Secondary and inward growth in impala past the prime.Distinctive colour patterns in layers on a warthog tusk.


Laminar growth at tusk base in old warthog.The tusk of a young warthog next to that of an old warthog. The latter is deeper scored, and more angular.


Large nerve cavity in young warthog tusk (left); small nerve cavity, twisting and laminar growth at base in old warthog (right).

In 2010 the Erongo Verzeichnis Group put together a working group of experienced NAPHA affiliated hunters to determine what visible features of a trophy could be used to determine the age of different species. For practical purposes, they do not try to age animals precisely (e.g. number of years), but rather categorise them according to their life stage. Animals in the immature stage of life cannot yet breed and should therefore not be hunted at all. Those in their prime, which are actively breeding, could be hunted but the trophy will not qualify for a bonus. Past-prime animals that have had many years of breeding and are approaching the end of their natural lives are ideal hunting targets. Hunters who bring these trophies for measurement will thus be rewarded with age-related bonus points.

Although determining the age of a trophy is quite technical, the system is based on knowledge of how the horns, tusks and skulls grow and change over time. Immature antelope, for example, have soft, velvety tissue around the base of their horns that is lost once the animal reaches its prime. During their prime, the horn growth slows down and the horns become hard and polished. Over time the horn will show signs of age, like secondary growth around the base and possibly some change in colour, indicating reduced levels of testosterone in old males.

The working group developed similar detailed criteria for animals with tusks (i.e. elephant and warthog) and carnivores. The latter are measured according to skull characteristics. The group avoided using traits that could reflect the local environment more than the age of the animal (e.g. tooth wear, horn breakage) as the basis of their age assessment, although these could be used as supporting evidence.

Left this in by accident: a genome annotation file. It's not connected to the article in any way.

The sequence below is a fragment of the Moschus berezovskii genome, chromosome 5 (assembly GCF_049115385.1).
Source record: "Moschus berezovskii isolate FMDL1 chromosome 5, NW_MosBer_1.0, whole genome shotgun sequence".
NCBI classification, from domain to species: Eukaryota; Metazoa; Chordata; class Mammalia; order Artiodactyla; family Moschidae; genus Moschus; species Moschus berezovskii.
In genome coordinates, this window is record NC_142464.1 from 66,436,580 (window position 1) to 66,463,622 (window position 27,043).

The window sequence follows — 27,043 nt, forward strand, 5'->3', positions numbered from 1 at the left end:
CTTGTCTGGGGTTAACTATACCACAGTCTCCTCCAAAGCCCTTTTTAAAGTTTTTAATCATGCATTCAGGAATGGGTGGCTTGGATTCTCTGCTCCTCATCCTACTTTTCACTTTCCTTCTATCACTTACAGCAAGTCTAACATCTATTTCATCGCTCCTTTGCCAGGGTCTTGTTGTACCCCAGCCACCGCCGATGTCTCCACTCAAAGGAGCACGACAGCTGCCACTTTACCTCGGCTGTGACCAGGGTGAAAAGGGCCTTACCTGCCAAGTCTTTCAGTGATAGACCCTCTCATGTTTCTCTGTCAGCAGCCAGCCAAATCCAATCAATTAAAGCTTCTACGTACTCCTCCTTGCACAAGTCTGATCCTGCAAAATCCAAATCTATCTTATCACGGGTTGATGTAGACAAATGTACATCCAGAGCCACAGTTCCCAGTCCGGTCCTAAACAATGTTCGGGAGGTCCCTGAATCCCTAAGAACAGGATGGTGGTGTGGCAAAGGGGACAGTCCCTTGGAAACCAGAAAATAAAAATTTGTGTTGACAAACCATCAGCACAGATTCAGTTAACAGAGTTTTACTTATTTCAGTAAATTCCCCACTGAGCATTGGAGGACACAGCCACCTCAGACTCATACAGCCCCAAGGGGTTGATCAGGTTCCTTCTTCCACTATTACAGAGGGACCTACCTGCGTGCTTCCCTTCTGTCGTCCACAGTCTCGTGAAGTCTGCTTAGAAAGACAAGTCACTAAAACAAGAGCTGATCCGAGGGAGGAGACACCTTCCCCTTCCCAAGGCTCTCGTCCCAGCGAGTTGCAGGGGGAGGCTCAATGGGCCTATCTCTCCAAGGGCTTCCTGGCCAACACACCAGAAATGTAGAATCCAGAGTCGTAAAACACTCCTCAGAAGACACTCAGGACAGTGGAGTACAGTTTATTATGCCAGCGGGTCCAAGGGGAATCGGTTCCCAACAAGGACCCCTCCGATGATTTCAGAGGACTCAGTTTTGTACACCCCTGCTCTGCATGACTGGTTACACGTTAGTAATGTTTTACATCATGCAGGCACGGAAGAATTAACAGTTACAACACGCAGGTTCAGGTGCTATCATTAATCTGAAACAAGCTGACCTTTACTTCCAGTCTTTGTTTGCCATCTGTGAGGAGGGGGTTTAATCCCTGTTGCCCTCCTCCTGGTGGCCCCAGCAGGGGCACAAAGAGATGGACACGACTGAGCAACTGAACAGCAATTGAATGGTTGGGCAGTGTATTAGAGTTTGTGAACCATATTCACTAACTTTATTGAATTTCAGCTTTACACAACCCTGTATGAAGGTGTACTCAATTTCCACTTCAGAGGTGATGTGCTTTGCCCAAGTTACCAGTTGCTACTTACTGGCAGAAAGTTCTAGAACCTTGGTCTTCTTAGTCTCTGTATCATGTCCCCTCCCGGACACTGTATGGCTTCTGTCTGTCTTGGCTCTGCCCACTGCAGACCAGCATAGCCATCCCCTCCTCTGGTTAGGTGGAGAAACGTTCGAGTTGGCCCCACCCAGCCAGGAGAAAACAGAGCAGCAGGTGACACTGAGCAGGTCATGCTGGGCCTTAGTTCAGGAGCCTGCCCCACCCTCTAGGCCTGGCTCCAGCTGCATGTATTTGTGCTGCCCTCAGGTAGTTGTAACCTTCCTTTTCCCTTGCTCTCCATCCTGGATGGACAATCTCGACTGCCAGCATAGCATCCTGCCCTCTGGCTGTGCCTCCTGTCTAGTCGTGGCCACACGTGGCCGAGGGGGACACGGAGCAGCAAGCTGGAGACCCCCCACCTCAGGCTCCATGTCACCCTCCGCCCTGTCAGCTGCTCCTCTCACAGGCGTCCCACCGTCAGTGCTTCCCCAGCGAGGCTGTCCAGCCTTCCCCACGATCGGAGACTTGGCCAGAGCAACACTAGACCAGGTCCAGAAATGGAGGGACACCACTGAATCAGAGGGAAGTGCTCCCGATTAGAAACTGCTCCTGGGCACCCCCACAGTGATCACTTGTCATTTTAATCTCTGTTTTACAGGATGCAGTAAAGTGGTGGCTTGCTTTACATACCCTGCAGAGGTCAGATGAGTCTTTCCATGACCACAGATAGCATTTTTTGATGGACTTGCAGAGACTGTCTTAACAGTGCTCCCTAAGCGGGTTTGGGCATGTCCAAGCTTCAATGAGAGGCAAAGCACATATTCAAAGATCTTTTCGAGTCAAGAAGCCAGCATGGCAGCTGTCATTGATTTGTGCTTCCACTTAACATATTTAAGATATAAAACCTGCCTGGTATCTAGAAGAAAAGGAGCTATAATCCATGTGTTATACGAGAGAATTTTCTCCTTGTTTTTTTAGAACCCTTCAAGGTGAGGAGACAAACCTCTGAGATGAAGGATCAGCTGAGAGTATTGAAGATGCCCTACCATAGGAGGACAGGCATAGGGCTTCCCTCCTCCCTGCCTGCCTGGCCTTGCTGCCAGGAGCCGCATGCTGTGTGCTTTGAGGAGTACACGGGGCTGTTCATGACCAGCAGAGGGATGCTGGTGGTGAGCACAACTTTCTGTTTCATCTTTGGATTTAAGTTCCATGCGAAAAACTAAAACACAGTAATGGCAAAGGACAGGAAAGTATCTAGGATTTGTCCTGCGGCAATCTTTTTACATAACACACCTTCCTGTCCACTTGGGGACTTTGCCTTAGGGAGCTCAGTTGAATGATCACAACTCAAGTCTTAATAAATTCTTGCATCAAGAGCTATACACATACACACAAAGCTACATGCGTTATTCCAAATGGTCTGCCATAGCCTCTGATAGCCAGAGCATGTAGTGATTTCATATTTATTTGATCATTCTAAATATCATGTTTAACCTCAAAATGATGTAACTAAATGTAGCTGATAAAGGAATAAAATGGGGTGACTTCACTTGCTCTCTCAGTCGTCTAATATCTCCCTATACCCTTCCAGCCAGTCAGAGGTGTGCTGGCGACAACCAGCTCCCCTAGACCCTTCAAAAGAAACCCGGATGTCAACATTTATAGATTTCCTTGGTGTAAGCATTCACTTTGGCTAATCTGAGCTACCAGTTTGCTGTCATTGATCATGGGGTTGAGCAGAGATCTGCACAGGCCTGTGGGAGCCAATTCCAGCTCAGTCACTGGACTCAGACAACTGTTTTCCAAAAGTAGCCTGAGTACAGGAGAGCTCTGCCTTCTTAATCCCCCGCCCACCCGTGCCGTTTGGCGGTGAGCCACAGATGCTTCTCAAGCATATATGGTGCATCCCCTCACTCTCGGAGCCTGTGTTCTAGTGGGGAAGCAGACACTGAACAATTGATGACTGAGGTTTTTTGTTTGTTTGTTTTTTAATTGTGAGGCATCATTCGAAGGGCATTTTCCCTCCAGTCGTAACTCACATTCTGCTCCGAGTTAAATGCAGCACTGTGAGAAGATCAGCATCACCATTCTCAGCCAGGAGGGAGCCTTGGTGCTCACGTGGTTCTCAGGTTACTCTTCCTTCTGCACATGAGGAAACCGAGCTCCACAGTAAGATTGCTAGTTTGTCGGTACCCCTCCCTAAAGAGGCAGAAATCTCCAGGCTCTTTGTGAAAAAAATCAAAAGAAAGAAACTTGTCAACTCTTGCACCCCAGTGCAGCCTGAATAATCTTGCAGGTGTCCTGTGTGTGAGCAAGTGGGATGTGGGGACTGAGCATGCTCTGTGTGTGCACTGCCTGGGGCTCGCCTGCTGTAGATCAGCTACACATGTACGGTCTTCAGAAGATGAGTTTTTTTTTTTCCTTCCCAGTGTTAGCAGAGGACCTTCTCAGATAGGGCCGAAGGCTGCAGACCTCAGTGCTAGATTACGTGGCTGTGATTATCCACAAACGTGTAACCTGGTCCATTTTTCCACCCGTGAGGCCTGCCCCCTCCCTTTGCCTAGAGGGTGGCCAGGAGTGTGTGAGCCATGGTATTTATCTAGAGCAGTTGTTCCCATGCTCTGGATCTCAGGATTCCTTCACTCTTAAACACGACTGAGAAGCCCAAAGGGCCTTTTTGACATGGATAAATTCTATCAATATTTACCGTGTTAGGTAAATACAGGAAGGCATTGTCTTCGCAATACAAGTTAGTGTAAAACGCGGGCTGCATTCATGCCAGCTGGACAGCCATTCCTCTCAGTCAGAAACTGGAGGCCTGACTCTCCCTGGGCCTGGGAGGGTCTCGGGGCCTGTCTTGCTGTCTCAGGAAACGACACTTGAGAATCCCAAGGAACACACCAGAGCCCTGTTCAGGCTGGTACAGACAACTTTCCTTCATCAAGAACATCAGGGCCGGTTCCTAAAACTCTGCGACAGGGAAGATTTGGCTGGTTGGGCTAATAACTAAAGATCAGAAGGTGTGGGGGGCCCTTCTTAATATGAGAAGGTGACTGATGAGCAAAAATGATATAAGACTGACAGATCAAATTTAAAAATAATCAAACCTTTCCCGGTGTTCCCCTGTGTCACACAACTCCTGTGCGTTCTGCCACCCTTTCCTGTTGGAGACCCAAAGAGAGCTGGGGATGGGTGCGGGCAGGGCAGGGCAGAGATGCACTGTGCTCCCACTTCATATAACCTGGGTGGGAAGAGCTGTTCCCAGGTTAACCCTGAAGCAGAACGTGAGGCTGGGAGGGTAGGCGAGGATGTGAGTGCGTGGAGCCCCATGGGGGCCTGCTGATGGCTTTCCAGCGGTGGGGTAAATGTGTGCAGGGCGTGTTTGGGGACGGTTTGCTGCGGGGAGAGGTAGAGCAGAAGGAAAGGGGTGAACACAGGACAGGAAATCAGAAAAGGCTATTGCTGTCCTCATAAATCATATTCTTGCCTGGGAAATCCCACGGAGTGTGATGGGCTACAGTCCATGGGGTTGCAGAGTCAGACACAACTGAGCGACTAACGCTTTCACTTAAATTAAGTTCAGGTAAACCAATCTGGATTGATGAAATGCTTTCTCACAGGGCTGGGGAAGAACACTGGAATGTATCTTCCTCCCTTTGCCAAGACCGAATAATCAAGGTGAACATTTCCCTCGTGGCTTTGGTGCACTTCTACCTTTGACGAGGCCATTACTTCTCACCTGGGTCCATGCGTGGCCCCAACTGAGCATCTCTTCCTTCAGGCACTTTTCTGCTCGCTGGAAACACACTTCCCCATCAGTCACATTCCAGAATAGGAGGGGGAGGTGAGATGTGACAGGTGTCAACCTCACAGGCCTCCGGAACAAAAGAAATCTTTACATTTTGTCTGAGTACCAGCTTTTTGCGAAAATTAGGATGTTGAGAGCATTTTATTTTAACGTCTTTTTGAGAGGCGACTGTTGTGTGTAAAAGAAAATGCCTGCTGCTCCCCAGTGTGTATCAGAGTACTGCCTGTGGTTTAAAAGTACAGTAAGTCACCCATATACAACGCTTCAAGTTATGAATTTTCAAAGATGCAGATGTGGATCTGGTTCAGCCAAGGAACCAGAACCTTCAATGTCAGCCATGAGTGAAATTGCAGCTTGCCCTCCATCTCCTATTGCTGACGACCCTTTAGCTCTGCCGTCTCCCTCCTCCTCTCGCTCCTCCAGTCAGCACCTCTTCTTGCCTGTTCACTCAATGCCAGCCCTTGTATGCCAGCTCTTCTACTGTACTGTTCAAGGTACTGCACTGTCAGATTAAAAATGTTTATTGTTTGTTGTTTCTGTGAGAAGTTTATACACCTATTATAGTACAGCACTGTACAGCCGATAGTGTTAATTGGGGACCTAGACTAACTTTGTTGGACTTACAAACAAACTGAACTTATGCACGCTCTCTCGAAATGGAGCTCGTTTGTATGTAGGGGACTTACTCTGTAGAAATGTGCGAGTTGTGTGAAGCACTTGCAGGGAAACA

This new system of record-keeping is part of a much larger effort to define best practices for hunting in Namibia. The Ministry of Environment, Forestry and Tourism and the Namibian Chamber of Environment are working with NAPHA to develop a comprehensive Best Practice Guide for conservation hunting in Namibia. This guide will cover every aspect of the Namibian hunting industry – the national and international regulations governing it, animal welfare, the use of correct firearms and ammunition, relationships with landowners and communal conservancies, and game monitoring and management. The guide will be distributed to hunting outfitters and made publicly accessible for hunting clients coming to Namibia.

The Namibian government and its partners understand both the role that hunting plays to achieve sustainable development goals and its potential for negative impacts on wildlife populations in the country. This new guide will set Namibia apart as a hunting destination that tackles the negative issues head-on through practical interventions like age-related trophy measurements, while maximising the benefits of this form of international tourism. Ultimately, these guidelines will help the hunting industry ensure its long-term sustainability and further increase its positive contribution to Namibian people and wildlife.